|Publication number||US4115631 A|
|Application number||US 05/706,077|
|Publication date||Sep 19, 1978|
|Filing date||Jul 16, 1976|
|Priority date||Jul 16, 1976|
|Publication number||05706077, 706077, US 4115631 A, US 4115631A, US-A-4115631, US4115631 A, US4115631A|
|Inventors||Satyendra Kumar Deb|
|Original Assignee||Optel Corporation, Grumman Aerospace Corporation|
|Export Citation||BiBTeX, EndNote, RefMan|
|Patent Citations (1), Referenced by (9), Classifications (8)|
|External Links: USPTO, USPTO Assignment, Espacenet|
The present invention relates to photogalvanic cells and more particularly to such a cell which is capable of storing electrical charge for use after the removal of a light source.
An earlier filed co-pending application, assigned to the assignee hereof, now U.S. Pat. No. 4,085,257, filed May 30, 1975, and herein incorporated by reference relates to a photogalvanic cell having energy storage properties. In this co-pending patent application, an electrode and spaced counterelectrode "sandwich" adjacent contacting layers of a semisolid electrolyte and a charge storage layer, the latter including tungsten oxide (WO3). In the device of the co-pending application, it was considered necessary to locate the electrolyte adjacent the charge storage layer to ensure ionic charge transport from the electrolyte to the charge storage layer. Although a device built in accordance with the co-pending application works satisfactorily for some time, it has been discovered that the charge storage layer cannot be cycled for long periods of time without an observeable decrease in the photogalvanic and charge storage capabilities of the cell.
The present invention relates to the disposition of an overcoat layer between the electrolyte and charge storage layers to increase the useful life of a photogalvanic cell of the type described. The overcoat layer is fabricated from a material in the form of a thin film and serves to inhibit attack and degradation of the charge storage layer.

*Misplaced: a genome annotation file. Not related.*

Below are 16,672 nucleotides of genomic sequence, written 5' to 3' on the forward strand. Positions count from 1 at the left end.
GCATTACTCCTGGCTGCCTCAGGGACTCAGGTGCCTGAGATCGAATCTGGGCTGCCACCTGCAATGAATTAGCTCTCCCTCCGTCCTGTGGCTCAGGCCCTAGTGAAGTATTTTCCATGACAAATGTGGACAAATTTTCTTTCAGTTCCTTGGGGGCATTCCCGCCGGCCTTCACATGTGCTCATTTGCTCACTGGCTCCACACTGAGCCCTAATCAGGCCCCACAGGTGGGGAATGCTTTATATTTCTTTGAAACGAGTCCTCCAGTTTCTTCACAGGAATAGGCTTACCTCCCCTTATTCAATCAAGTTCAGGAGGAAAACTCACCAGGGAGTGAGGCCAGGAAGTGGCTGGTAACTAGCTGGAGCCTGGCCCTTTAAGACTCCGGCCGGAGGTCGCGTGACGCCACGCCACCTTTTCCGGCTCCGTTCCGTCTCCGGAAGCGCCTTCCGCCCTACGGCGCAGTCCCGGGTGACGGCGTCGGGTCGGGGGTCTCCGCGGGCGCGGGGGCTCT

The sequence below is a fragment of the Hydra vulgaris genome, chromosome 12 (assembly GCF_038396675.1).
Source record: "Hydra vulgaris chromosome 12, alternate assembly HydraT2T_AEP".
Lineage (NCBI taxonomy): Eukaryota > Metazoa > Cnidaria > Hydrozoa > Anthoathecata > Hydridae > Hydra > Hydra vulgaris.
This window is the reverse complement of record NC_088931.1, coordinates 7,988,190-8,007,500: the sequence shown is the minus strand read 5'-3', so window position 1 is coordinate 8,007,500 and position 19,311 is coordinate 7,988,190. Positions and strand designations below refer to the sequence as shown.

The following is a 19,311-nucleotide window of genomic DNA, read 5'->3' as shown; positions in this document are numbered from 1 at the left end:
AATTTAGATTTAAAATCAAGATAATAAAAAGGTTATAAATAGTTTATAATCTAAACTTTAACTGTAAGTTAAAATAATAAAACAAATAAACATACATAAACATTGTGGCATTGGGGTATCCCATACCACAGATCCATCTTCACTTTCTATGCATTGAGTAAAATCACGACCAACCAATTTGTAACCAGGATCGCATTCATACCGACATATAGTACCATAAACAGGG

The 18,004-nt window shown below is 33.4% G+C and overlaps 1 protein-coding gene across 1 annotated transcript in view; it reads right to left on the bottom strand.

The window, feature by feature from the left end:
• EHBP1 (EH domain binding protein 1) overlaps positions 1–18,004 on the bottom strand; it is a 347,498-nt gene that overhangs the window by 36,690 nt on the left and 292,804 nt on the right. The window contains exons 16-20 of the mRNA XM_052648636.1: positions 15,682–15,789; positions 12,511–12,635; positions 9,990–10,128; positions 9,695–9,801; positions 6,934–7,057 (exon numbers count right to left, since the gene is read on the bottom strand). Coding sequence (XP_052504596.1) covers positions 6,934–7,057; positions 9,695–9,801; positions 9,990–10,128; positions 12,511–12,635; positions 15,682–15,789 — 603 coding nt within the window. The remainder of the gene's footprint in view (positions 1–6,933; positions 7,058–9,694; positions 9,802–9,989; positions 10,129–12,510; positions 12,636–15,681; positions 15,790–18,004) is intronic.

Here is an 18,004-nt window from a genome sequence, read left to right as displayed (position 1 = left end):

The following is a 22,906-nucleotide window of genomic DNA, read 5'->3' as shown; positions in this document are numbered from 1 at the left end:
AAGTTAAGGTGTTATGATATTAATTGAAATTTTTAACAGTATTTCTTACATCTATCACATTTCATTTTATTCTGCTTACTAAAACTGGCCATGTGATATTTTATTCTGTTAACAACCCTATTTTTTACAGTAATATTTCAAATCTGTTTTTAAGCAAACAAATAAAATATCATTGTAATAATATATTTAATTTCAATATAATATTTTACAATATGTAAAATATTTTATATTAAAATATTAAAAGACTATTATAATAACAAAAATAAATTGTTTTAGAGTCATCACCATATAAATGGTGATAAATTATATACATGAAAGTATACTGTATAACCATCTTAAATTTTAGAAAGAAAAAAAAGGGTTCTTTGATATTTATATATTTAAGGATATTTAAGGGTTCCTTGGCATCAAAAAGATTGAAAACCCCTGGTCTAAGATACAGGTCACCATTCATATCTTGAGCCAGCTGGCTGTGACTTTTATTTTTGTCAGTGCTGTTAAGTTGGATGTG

The above-mentioned objects and advantages of the present invention will be more clearly understood when considered in conjunction with the accompanying drawing, in which:
The FIGURE is a cross sectional view of the present device indicating the various layers which comprise the invention.
Referring to the FIGURE the structure of the present cell is seen to include a light passing substrate 10 covered by a light passing conducting electrode 12. The substrate and electrode are commercially available as a prefabricated material known in the industry as NESA glass. A charge storage layer 14 covers the electrode 12. The charge storage layer 14 may be an evaporated tungsten oxide (WO3) film formed by conventional vacuum evaporation techniques. The charge storage layer 14 may also be formed by molybdenum oxide, vanadium oxide, niobium oxide or tantalum oxide, as disclosed at page 4, lines 10 through 14, of the above-referenced co-pending application. It should be noted, however, that these materials must be chemically compatible with the compensator layer.
The overcoat layer 16 must be permeable to the electrolyte cation, which in the preferred devices is hydrogen. The layer must also be more resistant to attack from the semi-solid electrolyte 18 than the charge storage layer 14.
It has been discovered that the preferred overcoat layer 16 is a layer of tin oxide (SnO2) from 100 to 1,000 A thick. The tin oxide may also be doped with antimony for example. Other suitable layers include silicon oxide, silicon oxide doped with gold, titanium oxide and chromium nitride, as well as mixtures of the above. These layers are preferably formed using well-known sputtering techniques.